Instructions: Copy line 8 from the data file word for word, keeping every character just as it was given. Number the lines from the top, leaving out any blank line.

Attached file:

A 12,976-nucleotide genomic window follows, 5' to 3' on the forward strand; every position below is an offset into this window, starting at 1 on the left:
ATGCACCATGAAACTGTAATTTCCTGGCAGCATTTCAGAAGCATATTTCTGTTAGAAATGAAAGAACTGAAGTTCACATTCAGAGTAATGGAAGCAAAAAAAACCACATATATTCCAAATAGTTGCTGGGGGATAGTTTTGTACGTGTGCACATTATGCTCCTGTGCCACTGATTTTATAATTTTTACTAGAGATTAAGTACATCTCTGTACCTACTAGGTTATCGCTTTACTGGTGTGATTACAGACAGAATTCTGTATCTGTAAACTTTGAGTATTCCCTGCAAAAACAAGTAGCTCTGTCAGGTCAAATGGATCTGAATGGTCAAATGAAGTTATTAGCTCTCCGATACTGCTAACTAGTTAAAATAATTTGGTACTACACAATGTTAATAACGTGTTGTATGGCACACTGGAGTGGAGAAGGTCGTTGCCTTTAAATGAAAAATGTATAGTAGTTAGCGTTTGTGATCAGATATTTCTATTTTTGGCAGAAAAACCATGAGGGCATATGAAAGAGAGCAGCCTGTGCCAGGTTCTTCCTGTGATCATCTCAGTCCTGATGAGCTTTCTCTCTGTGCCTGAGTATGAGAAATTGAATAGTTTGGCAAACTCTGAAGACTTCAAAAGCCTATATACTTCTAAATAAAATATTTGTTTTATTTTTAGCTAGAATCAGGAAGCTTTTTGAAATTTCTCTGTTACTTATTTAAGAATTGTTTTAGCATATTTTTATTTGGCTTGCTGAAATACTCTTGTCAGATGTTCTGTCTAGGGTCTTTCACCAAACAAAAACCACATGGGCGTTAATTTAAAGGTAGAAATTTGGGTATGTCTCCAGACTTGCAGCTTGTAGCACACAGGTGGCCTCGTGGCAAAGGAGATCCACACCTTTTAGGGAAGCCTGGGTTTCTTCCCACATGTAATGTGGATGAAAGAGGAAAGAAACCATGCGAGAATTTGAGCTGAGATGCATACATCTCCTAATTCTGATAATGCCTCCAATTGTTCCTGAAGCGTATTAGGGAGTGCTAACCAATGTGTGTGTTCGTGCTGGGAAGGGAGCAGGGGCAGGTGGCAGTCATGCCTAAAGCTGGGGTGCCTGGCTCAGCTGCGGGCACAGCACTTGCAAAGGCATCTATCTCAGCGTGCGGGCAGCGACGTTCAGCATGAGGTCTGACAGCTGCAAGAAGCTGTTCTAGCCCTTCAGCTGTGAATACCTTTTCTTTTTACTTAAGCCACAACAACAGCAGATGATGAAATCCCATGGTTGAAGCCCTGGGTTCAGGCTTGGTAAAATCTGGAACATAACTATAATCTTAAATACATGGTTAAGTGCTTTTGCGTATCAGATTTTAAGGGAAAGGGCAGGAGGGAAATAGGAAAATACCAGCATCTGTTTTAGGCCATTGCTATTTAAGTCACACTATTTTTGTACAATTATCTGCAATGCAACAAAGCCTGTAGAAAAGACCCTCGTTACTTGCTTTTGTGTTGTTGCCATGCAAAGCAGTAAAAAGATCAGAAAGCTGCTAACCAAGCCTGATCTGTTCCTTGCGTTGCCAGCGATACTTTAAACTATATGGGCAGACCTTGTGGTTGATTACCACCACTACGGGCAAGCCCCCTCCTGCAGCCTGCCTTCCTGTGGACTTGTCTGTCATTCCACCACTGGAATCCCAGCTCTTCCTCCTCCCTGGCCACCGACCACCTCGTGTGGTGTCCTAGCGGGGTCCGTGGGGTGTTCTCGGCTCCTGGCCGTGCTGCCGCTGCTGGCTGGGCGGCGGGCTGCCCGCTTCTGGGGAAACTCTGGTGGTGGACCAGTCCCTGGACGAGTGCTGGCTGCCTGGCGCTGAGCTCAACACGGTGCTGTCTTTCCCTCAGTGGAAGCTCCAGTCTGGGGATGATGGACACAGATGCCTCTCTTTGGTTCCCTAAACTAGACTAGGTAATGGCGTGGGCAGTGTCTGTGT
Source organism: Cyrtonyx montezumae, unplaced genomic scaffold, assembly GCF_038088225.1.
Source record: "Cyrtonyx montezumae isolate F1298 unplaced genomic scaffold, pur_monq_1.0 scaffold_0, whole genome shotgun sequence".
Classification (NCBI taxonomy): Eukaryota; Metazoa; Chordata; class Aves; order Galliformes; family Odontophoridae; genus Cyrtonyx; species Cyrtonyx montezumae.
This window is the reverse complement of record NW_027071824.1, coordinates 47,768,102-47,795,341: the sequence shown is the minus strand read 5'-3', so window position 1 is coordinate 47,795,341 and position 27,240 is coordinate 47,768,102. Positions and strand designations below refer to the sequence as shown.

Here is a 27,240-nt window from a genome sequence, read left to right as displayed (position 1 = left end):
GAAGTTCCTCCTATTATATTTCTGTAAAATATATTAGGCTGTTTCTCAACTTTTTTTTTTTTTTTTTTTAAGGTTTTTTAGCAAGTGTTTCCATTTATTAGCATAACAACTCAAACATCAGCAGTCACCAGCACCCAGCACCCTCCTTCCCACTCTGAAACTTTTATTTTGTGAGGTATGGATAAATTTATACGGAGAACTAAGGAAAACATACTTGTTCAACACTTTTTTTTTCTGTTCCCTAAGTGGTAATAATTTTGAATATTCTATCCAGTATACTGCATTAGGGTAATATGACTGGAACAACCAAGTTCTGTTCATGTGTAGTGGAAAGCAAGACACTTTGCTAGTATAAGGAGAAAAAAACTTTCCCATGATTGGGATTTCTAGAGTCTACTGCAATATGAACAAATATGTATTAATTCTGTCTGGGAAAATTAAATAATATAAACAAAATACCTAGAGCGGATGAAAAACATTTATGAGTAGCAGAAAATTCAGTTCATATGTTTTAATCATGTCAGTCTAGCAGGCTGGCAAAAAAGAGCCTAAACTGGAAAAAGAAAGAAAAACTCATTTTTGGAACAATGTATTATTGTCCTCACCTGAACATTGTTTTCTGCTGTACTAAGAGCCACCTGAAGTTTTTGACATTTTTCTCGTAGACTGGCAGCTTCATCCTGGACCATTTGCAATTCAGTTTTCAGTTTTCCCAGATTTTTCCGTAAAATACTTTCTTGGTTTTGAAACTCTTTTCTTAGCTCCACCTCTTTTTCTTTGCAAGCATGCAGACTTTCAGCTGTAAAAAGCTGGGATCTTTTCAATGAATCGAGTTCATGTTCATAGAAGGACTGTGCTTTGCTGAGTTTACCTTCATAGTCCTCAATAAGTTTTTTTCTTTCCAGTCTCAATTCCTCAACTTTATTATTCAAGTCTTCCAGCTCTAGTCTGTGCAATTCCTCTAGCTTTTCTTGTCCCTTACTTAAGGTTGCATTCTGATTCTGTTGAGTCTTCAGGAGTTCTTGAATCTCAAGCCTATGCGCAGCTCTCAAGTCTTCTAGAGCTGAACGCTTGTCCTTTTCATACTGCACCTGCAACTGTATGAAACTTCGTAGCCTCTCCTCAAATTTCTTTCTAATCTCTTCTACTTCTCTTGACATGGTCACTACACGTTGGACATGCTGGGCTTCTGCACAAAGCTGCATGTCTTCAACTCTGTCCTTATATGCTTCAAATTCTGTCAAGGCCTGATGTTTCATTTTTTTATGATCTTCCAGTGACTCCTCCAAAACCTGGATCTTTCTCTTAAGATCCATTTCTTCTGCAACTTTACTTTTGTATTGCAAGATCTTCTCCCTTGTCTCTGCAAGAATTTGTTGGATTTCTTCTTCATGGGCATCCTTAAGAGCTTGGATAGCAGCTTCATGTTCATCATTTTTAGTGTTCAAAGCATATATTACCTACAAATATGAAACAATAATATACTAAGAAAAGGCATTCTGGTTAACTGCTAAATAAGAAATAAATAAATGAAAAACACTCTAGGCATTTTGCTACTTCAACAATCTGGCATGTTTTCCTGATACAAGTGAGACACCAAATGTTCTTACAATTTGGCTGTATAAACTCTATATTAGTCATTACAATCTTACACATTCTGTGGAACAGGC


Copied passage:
GAAGTTCCTCCTATTATATTTCTGTAAAATATATTAGGCTGTTTCTCAACTTTTTTTTTTTTTTTTTTTAAGGTTTTTTAGCAAGTGTTTCCATTTATTAGCATAACAACTCAAACATCAGCAGTCACCAGCACCCAGCACCCTCCTTCCCACTCTGAAACTTTTATTTTGTGAGGTATGGATAAATTTATACGGAGAACTAAGGAAAACATACTTGTTCAACACTTTTTTTTTCTGTTCCCTAAGTGGTAATAATTTTGAATATTCTATCCAGTATACTGCATTAGGGTAATATGACTGGAACAACCAAGTTCTGTTCATGTGTAGTGGAAAGCAAGACACTTTGCTAGTATAAGGAGAAAAAAACTTTCCCATGATTGGGATTTCTAGAGTCTACTGCAATATGAACAAATATGTATTAATTCTGTCTGGGAAAATTAAATAATATAAACAAAATACCTAGAGCGGATGAAAAACATTTATGAGTAGCAGAAAATTCAGTTCATATGTTTTAATCATGTCAGTCTAGCAGGCTGGCAAAAAAGAGCCTAAACTGGAAAAAGAAAGAAAAACTCATTTTTGGAACAATGTATTATTGTCCTCACCTGAACATTGTTTTCTGCTGTACTAAGAGCCACCTGAAGTTTTTGACATTTTTCTCGTAGACTGGCAGCTTCATCCTGGACCATTTGCAATTCAGTTTTCAGTTTTCCCAGATTTTTCCGTAAAATACTTTCTTGGTTTTGAAACTCTTTTCTTAGCTCCACCTCTTTTTCTTTGCAAGCATGCAGACTTTCAGCTGTAAAAAGCTGGGATCTTTTCAATGAATCGAGTTCATGTTCATAGAAGGACTGTGCTTTGCTGAGTTTACCTTCATAGTCCTCAATAAGTTTTTTTCTTTCCAGTCTCAATTCCTCAACTTTATTATTCAAGTCTTCCAGCTCTAGTCTGTGCAATTCCTCTAGCTTTTCTTGTCCCTTACTTAAGGTTGCATTCTGATTCTGTTGAGTCTTCAGGAGTTCTTGAATCTCAAGCCTATGCGCAGCTCTCAAGTCTTCTAGAGCTGAACGCTTGTCCTTTTCATACTGCACCTGCAACTGTATGAAACTTCGTAGCCTCTCCTCAAATTTCTTTCTAATCTCTTCTACTTCTCTTGACATGGTCACTACACGTTGGACATGCTGGGCTTCTGCACAAAGCTGCATGTCTTCAACTCTGTCCTTATATGCTTCAAATTCTGTCAAGGCCTGATGTTTCATTTTTTTATGATCTTCCAGTGACTCCTCCAAAACCTGGATCTTTCTCTTAAGATCCATTTCTTCTGCAACTTTACTTTTGTATTGCAAGATCTTCTCCCTTGTCTCTGCAAGAATTTGTTGGATTTCTTCTTCATGGGCATCCTTAAGAGCTTGGATAGCAGCTTCATGTTCATCATTTTTAGTGTTCAAAGCATATATTACCTACAAATATGAAACAATAATATACTAAGAAAAGGCATTCTGGTTAACTGCTAAATAAGAAATAAATAAATGAAAAACACTCTAGGCATTTTGCTACTTCAACAATCTGGCATGTTTTCCTGATACAAGTGAGACACCAAATGTTCTTACAATTTGGCTGTATAAACTCTATATTAGTCATTACAATCTTACACATTCTGTGGAACAGGC